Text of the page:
Continuing Professional Development 

When coping with infertility, you reach a point where you do what you can to just simply survive each day. Our behaviors changed, life changed-we couldn’t keep doing what we were doing because infertility eats into your life in many different ways. Sure, life doesn’t stop, but you have to make adjustments….relationships with friends and family change (in both good and bad ways)…the type of food you eat…the extracurricular activities you enjoy change (again, in good and bad ways)… sexual relations…sleep…body shapes…when you go out…when you stay in…and how you work. It all changes in unexpected ways.

I don’t talk about my work on my blog, mostly because it would bore you to death! But my relationship with work has changed as a result of infertility. My bosses and colleagues have supported me from the beginning. They have been flexible, understanding and considerate. So I have no complaints there. Fortunately the nature of my work enables me to have the flexibility I needed to deal with all medical treatments. But what has changed is the way I work.

My career goals haven’t changed as a result of infertility. My ambitions are similar to what they were 4 years ago. But I have fallen a bit behind in terms of timing and where I hoped to be. I have had to step back and not be as forward leaning, proactive as I once was through fear of letting people down. My promises to deliver have come with caveats- I over manage expectations and don’t promise too much. I’ve always been a glass half full kind of worker. I like to lead with positivity. I am the ‘yes I can’ kind of person. I’m reliable, honest and open. I like change, but get frustrated when things aren’t seen through or completed. I like timeliness, I dislike laziness. I like to try new ways of doing things, but try to articulate methodology in doing them. I like to learn new things. I want everyday to be a school day!!! (Why didn’t I feel like that at school I dont know why!!).

But Infertility broke some of this. I still got my work done, I still deliver good work, I get praise for the speed/quality of my work still. But I’m not satisfied in the way that I do it. Infertility has affected my ability to travel (and now my pregnancy to some extent!) and therefore my ability to work on all the things I want to have been impacted. And my personal professional development stalled for almost a year now and has been replaced with knitting, colouring in, tv watching and blogging. All good things for the soul that I so badly needed to help me fight this battle. Applying my mind to new knowledge generally got too challenging.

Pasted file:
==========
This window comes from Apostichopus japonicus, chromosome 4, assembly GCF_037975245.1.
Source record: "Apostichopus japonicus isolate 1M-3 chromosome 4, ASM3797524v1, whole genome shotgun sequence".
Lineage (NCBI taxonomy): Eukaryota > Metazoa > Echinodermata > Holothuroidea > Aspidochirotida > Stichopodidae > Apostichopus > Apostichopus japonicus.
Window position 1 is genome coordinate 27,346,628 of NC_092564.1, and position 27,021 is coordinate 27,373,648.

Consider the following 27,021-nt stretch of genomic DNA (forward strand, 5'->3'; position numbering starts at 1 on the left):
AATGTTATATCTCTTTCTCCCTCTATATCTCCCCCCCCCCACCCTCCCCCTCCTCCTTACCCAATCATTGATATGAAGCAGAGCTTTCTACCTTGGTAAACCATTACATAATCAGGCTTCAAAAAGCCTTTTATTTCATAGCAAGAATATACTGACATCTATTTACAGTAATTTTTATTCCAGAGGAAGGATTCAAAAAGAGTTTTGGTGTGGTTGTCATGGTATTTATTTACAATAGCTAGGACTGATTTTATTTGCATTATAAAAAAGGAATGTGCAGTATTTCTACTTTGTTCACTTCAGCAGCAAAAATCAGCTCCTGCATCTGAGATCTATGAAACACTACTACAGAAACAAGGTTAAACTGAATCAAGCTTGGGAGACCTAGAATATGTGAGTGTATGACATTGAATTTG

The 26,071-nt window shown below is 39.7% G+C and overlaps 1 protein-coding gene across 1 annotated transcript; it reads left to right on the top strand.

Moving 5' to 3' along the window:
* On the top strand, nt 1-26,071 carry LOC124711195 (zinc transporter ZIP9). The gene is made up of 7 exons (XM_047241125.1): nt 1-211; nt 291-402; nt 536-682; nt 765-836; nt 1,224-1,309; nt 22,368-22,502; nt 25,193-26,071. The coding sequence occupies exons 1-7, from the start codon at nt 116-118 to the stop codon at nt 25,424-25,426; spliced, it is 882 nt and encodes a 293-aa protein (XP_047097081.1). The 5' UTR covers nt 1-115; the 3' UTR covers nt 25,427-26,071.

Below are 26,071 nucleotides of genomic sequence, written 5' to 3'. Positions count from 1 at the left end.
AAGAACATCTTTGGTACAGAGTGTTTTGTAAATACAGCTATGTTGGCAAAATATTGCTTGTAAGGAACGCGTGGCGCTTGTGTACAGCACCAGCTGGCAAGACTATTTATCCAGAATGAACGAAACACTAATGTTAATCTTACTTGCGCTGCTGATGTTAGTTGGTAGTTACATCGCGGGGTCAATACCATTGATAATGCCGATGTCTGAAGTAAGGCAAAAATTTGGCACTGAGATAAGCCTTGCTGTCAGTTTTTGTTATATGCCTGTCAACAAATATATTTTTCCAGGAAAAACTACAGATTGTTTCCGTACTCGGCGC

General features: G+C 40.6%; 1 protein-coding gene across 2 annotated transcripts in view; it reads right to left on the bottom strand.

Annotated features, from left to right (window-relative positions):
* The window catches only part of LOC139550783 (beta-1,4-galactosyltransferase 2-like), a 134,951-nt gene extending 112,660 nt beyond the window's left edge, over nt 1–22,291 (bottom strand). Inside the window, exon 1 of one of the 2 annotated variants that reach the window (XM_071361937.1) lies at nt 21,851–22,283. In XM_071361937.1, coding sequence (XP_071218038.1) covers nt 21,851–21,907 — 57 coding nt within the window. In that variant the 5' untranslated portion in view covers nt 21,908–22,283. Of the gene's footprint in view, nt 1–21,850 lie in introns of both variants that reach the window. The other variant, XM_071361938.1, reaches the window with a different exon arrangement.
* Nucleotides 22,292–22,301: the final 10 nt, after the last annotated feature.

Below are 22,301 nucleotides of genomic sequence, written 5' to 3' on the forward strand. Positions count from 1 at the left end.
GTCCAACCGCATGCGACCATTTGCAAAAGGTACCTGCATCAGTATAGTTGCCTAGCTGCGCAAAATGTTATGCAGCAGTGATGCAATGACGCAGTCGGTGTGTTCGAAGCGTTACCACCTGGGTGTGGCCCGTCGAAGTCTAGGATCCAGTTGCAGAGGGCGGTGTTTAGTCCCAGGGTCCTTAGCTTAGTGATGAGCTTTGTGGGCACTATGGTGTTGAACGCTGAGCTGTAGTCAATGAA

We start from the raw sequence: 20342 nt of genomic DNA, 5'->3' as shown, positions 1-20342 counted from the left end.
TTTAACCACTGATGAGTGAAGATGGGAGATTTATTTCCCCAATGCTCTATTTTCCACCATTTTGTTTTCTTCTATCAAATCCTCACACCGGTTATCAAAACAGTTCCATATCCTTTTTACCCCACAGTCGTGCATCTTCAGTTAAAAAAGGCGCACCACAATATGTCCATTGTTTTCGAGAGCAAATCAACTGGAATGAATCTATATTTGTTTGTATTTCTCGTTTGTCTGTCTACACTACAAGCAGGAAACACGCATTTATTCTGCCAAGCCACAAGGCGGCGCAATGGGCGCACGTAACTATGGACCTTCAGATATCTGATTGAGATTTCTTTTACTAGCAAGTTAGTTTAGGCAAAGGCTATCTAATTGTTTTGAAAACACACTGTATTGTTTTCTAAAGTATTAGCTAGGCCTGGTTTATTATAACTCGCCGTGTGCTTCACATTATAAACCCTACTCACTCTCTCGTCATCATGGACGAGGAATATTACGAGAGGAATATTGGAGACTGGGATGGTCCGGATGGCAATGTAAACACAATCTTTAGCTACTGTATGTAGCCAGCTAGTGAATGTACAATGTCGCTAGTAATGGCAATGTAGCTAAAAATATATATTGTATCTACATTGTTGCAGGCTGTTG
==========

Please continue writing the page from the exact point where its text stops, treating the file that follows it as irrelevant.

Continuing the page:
Since I left university I have always been in a continued quest for new knowledge! I took a part time masters of science in a subject that was practically unrelated to my bachelors degree. I even continued my education whilst on deployments to Iraq and Afghanistan where I was working 7 days a week already! I’ve taken language classes and various free courses online to keep up my skills. But the past year it was too much for me and I stopped to take a break. 

I got withdrawal symptoms. I started looking at MBAs and Masters of Science in analytics/data science etc. I really don’t need another one! But I missed the learning. I even looked at courses that Chris and I could do together! But then an opportunity at work came up – to apply for their Executive Development Programme. I applied, not expecting to be successful this year because I had heard many others who had applied year after year were waiting to go on the programme. But somehow my application was accepted! I received this good news just before my third round of IVF treatment and I talked it through with my boss and HR – what if I got pregnant from this treatment? This would mean I would be having a baby half way through the course!!! Travel to the residential courses in Europe may be slightly problematic! Should I pull my application? Let someone else go?  But there was also the issue of – what if I didn’t get pregnant? I was chosen to be on that training programme. I can’t keep placing my life on hold because I ‘may’ get pregnant. So we decided to postpone the decision to later.

When I found out I was definitely pregnant and it looked like Rocky was sticking around I needed to make a decision. Would I embark on this training programme knowing that half way through I would become a new mum? 

I worked out the travel commitments (4 transatlantic trips and 1 week of training in the US). I would be 24 weeks pregnant at the first residential course in London, 31 weeks at the second in Luxembourg, 1-2 weeks postpartum at the third in Rome, 3 months postpartum at the week here in the US, so technically still on maternity leave and 5 months postpartum for the forth residential course in Brussels. And in between all that there are distance modules to complete as well as a team project (to be completed in our own spare time).